Helmut Berger, the handsome Austrian film star best known for starring in three feature films by the Italian neorealist director Luchino Visconti, his lover of a dozen years, died Thursday at his home in Salzburg. He was 78 years old.
Her death was announced by her agent, Helmut Werner, who gave no cause.
“Many years ago,” Mr. Werner said in a statement, “Helmit Berger told me, ‘I have lived three lives. And in four languages! No regrets.'”
Mr. Berger was studying Italian in Perugia in 1964 when a friend introduced him to Mr. Visconti, who was about to direct a film starring Claudia Cardinale.
“I was looking there, I was fascinated,” he told the website Europe of Cultures In 1988 “I wanted to see how they shot a movie.”
They began a personal and professional relationship soon after. Mr. Visconti Cast Mr. Berger in “The Damned” (1969), the story of a German steel family influenced by the Krupps in the early years of the Third Reich.
As Martin, the grandson of the family patriarch, Mr. Berger impersonates Marlene Dietrich in full costume during a party for his grandfather, culminating in a word of fire in the Reichstag. Martin later molests younger relatives and abuses his mother (Ingrid Thulin).
Ann Guarino, reviewing the film for The Daily News of New York, said that Mr. Berger showed a “blatant perversion” of Nazism. Vincent Canby of the New York Times wrote That Mr. Berger “gives the performance of the year in my opinion.” He was nominated for a Golden Globe Award for Most Outstanding Male Newcomer.
Mr. Berger said that working with Mr. Visconti was like being on stage.
“You don’t do 10 minutes, five minutes but whole scenes, sometimes 20 minutes long,” he told the Los Angeles Times in 1970. “He uses three cameras so you never know which one is on you. You really get into it, the whole environment. He doesn’t limit you, he wants you to be free.
Mr. Berger appeared in two more feature films directed by Mr. Visconti: “Ludwig” (1973), in which he played the mad king of 19th-century Bavaria, for whom he played David de Donatello; Won the award, which is equivalent to the Italian award. Oscar; and “Conversation Piece” (1974), starring Burt Lancaster as an art historian living quietly in Rome whose life is changed by several people, including a pushy Marchesa and her gigolo. Also included is the lover, played by Mr. Berger.
Mr. Canby had a different idea. of Mr. Berger’s work this time, calling it “a lightweight” that “could serve as no more than an ideogram for decadence.”
By then, Mr. Berger and Mr. Visconti had been living together for some time.
“During the 12 years with Luchino Visconti, I was loyal,” she told Gala magazine in 2012.
“But were you dating model Marisa Berenson at the time?” asked the magazine interviewer.
“Of course, I’m bisexual,” she said. “It’s not a problem.”
Mr. Berger fell into a deep depression after Mr. Visconti’s death in 1976.
“First I drank a lot, glik glik, and then the pills came,” she told the gala. “My housekeeper wasn’t supposed to come till 5pm but dropped by 10am and saved me.”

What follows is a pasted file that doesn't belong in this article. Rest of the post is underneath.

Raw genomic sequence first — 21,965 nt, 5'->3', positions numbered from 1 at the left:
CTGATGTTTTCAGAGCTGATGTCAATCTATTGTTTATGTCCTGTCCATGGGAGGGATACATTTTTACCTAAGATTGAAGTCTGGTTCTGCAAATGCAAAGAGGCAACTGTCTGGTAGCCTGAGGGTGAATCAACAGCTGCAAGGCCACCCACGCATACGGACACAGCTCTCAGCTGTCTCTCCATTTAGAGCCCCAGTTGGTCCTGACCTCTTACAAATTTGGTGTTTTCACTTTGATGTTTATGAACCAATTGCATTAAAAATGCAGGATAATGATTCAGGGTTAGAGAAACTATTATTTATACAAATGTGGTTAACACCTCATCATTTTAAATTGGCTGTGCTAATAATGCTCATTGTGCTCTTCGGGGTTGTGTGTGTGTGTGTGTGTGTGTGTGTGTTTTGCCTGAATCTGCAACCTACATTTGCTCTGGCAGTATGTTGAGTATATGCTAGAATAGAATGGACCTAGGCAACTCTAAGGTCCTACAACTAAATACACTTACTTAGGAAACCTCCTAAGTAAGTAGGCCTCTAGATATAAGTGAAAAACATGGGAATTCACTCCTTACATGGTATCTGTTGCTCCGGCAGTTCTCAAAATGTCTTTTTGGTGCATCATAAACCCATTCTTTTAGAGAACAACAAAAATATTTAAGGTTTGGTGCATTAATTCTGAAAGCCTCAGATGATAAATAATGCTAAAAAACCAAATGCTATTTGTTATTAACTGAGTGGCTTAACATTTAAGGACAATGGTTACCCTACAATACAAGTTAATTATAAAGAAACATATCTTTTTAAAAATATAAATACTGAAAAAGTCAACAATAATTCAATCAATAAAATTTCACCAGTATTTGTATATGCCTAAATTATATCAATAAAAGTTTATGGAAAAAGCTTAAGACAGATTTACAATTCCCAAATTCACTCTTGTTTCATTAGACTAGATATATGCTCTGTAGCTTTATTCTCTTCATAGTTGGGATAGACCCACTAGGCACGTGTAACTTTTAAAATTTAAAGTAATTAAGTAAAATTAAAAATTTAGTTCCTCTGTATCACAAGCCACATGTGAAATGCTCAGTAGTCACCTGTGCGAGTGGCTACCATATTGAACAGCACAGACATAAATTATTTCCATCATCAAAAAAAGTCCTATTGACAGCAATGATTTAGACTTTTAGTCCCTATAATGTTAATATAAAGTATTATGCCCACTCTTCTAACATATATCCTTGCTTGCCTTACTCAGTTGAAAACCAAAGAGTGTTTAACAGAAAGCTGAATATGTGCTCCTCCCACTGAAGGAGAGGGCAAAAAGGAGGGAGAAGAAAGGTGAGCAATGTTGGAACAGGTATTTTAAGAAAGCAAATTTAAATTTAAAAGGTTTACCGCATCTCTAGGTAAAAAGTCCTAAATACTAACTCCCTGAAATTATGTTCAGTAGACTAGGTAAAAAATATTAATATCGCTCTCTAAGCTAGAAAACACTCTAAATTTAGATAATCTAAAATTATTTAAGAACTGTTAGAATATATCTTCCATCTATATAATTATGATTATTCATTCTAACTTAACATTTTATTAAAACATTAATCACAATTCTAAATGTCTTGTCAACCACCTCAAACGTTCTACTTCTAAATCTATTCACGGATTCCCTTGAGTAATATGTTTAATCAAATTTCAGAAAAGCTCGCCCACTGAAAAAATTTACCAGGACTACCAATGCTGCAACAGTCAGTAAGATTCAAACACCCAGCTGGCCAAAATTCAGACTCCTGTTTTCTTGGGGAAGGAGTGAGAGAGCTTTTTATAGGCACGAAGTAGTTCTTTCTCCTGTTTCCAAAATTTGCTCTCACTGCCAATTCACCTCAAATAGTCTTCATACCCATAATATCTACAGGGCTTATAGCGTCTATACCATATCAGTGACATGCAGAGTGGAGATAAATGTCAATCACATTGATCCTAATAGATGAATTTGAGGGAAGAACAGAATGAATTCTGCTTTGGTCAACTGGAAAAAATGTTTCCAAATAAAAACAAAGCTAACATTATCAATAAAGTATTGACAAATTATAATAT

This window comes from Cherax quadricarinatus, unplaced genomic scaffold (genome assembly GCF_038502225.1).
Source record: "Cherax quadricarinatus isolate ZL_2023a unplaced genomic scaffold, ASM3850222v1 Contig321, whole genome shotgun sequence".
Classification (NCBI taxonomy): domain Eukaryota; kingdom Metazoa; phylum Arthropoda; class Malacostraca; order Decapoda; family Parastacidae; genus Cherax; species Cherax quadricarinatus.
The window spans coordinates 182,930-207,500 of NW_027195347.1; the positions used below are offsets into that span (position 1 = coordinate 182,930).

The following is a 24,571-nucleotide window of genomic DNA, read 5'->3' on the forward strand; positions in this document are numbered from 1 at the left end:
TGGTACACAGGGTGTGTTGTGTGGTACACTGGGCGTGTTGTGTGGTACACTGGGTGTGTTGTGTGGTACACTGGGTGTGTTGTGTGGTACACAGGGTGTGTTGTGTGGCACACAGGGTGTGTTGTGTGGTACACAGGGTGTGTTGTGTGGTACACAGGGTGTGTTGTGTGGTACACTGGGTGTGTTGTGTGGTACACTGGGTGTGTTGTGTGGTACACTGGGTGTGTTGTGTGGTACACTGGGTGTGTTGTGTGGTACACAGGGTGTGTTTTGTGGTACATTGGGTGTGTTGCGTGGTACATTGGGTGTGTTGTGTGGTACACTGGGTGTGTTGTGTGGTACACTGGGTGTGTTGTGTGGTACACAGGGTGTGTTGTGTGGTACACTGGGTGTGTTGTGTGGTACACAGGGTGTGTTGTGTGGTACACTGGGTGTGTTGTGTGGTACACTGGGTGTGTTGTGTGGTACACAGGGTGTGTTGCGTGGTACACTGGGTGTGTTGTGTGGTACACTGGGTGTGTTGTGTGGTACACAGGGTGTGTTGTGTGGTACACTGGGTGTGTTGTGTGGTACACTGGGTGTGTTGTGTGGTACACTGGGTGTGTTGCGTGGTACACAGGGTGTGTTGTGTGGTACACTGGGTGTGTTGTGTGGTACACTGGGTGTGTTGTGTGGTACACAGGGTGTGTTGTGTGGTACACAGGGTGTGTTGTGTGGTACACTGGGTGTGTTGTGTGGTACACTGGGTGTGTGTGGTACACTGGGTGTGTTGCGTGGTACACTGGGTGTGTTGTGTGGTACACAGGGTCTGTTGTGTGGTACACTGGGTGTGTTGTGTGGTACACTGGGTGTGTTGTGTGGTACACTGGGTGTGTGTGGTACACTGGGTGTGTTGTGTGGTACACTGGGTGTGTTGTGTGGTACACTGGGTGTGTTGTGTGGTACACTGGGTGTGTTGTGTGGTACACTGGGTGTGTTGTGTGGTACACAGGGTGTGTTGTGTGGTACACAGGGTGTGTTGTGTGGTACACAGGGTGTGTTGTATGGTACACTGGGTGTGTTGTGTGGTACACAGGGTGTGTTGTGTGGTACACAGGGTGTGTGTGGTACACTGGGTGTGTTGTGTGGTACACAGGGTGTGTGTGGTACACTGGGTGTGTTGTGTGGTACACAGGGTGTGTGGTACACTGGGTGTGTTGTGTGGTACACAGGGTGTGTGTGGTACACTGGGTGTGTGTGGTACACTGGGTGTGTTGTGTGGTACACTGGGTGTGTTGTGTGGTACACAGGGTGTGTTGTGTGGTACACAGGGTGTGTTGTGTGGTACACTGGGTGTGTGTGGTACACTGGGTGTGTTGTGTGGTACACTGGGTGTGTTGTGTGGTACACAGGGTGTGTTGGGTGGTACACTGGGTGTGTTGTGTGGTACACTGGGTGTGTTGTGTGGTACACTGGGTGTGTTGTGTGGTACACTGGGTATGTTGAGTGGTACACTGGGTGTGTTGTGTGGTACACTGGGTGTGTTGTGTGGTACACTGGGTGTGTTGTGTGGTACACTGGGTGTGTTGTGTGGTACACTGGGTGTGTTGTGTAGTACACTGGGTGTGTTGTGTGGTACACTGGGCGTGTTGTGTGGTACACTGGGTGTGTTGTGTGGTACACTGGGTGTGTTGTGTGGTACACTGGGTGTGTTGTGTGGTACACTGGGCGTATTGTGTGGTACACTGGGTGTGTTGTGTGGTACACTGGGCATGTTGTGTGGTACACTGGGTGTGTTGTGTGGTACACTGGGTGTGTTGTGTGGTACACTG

Helmut Berger Helmut Steinberger was born on May 29, 1944 in Bad Ischl, Austria. His parents, Hedwig and Franz Steinberger, ran a hotel.
Fleeing his father, whom he said treated him brutally, Helmut moved first to England and then to Italy, where he began his film career with “The Witches” (1967). , which is an anthology film consisting of five stories, each containing a different story. Director. He played a hotel page under Mr. Visconti’s direction.
After a few other films, including “The Damned,” Mr. Berger was cast in the title role. Massimo Dalamano‘s “Dorian Gray” (1970), which billed itself as a “modern allegory” based on Oscar Wilde’s “The Picture of Dorian Gray” set in today’s sexy London. He was one of the 500 actors who auditioned.
Mr. Berger “gives a trance-like performance, only looking beautiful — if you like that kind,” Ms. Garino wrote.
He continued to work, mostly in Europe, until a few years ago. He notably played the sick son of a wealthy Jewish family facing fascism in Italy in Vittorio De Sica’s “The Garden of the Funzi-Continues” (1970), which won Best Foreign Language Film. Won an Oscar, and Playboy who seduced Elizabeth Taylor. Character after undergoing cosmetic surgery in “Ash Wednesday” (1973).
He portrayed the millionaire boyfriend of Fallon Carrington (Pamela Sue Martin), the millionaire boyfriend of the primetime soap “Dynasty” from 1983 to 1984, and the Vatican’s chief accountant, who tries to deceive Michael Corleone. , “In The. Godfather III” (1990).
Information about the survivors was not immediately available.
Mr Berger was known for his jet-setting lifestyle, portraiture by Andy Warhol, relationships with women such as Bianca Jagger and being called “the most handsome man in the world” in the German media.
But when Gala interviewed him after the book “Helmut Berger: A Life in Pictures” was published, he said he was no longer looking for the social upheaval of his early life.
“I’ve experienced everything,” he said. I don’t feel like Helmut Berger either. I’m not that. It is a stage name. My name is Helmut Steinberger. And I will be like this until I die.”